Use of antidepressant medication in the United States during pregnancy, 2002-2010

Psychiatr Serv. 2013 Nov 1;64(11):1157-60. doi: 10.1176/appi.ps.201200455.

Abstract

Objective: The authors analyzed prescribing for antidepressant medications during 27,328 prenatal visits in ambulatory settings in the United States between 2002 and 2010.

Methods: Data from the 2002-2010 National Ambulatory Medical Care Survey and National Hospital Ambulatory Medical Care Survey were used to compare prescribing for antidepressant medication during visits for outpatient prenatal care between 2002-2006 and 2007-2010.

Results: Prenatal visits associated with a prescription for an antidepressant increased from .7% in 2002-2006 to 2.1% in 2007-2010 (p<.01). The proportion of prescriptions for selective serotonin reuptake inhibitors (SSRIs) declined (from 87% to 66%, p=.04), particularly for paroxetine (from 19% to <1%, p<.01).

Conclusions: Despite controversy over possible negative effects, prescribing of antidepressants during pregnancy increased between 2002 and 2010. SSRIs represented a smaller proportion of all antidepressants prescribed, and prescribing of paroxetine, likely in response to warnings by the U.S. Food and Drug Administration, dropped dramatically.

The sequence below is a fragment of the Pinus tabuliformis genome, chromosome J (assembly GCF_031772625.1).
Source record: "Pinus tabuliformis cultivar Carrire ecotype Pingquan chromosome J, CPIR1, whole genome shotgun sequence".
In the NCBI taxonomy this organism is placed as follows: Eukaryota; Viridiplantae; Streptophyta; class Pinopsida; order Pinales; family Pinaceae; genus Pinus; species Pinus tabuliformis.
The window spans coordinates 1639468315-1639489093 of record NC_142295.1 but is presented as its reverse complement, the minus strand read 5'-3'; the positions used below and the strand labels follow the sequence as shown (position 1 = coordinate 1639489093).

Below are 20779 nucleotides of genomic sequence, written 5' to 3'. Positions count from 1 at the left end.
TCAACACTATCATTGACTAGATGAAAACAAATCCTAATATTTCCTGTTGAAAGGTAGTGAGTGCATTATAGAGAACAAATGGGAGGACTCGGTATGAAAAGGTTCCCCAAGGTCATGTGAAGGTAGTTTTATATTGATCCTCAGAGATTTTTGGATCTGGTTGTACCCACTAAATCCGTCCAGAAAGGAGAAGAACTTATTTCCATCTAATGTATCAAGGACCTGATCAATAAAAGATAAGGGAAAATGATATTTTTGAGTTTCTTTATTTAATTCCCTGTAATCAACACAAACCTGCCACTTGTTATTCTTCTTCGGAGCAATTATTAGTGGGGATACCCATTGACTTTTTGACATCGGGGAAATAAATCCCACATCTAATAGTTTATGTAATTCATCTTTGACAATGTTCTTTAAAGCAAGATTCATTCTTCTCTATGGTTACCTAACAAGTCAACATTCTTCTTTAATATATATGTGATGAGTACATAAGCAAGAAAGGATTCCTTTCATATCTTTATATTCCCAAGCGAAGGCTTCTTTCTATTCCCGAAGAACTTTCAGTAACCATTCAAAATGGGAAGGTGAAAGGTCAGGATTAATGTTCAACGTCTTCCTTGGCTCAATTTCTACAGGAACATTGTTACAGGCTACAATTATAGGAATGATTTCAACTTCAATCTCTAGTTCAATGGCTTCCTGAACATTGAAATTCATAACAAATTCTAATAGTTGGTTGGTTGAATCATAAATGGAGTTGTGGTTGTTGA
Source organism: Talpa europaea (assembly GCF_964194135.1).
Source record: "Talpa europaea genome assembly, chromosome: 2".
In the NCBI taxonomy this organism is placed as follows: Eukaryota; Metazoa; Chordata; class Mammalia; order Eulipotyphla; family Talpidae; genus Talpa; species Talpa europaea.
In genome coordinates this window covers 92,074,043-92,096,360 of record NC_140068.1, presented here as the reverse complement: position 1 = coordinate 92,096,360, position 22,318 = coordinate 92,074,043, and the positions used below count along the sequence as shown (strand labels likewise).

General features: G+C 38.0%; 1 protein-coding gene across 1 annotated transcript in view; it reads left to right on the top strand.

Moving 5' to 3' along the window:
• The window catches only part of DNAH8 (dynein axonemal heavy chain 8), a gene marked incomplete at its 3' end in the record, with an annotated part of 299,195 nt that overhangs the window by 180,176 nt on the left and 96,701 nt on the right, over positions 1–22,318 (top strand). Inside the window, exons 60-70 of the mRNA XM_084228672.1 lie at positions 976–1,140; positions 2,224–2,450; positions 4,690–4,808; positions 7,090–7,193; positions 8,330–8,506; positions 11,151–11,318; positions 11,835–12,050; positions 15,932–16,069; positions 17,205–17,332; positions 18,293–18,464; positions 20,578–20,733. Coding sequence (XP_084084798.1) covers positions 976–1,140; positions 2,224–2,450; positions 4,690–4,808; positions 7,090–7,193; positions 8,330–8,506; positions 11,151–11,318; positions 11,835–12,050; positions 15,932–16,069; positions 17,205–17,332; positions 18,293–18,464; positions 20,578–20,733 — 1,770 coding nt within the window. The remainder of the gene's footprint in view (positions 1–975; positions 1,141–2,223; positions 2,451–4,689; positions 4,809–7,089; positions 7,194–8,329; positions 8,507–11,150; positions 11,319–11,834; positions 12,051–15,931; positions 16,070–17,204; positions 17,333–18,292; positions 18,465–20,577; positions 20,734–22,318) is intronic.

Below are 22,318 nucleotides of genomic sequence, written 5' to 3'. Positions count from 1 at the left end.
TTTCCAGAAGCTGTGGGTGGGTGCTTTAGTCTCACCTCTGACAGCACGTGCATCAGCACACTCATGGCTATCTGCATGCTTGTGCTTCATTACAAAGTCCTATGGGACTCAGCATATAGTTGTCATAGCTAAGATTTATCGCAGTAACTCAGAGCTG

Publication types

  • Research Support, N.I.H., Extramural

MeSH terms

  • Adolescent
  • Adult
  • Ambulatory Care / statistics & numerical data*
  • Ambulatory Care / trends
  • Antidepressive Agents / therapeutic use*
  • Depressive Disorder / drug therapy*
  • Drug Utilization / trends*
  • Female
  • Health Care Surveys
  • Humans
  • Middle Aged
  • Practice Guidelines as Topic
  • Pregnancy
  • Pregnancy Complications / drug therapy*
  • Prenatal Care / standards
  • Prenatal Care / statistics & numerical data*
  • Prenatal Care / trends
  • Serotonin Uptake Inhibitors / therapeutic use
  • United States / epidemiology
  • Young Adult

Substances

  • Antidepressive Agents
  • Serotonin Uptake Inhibitors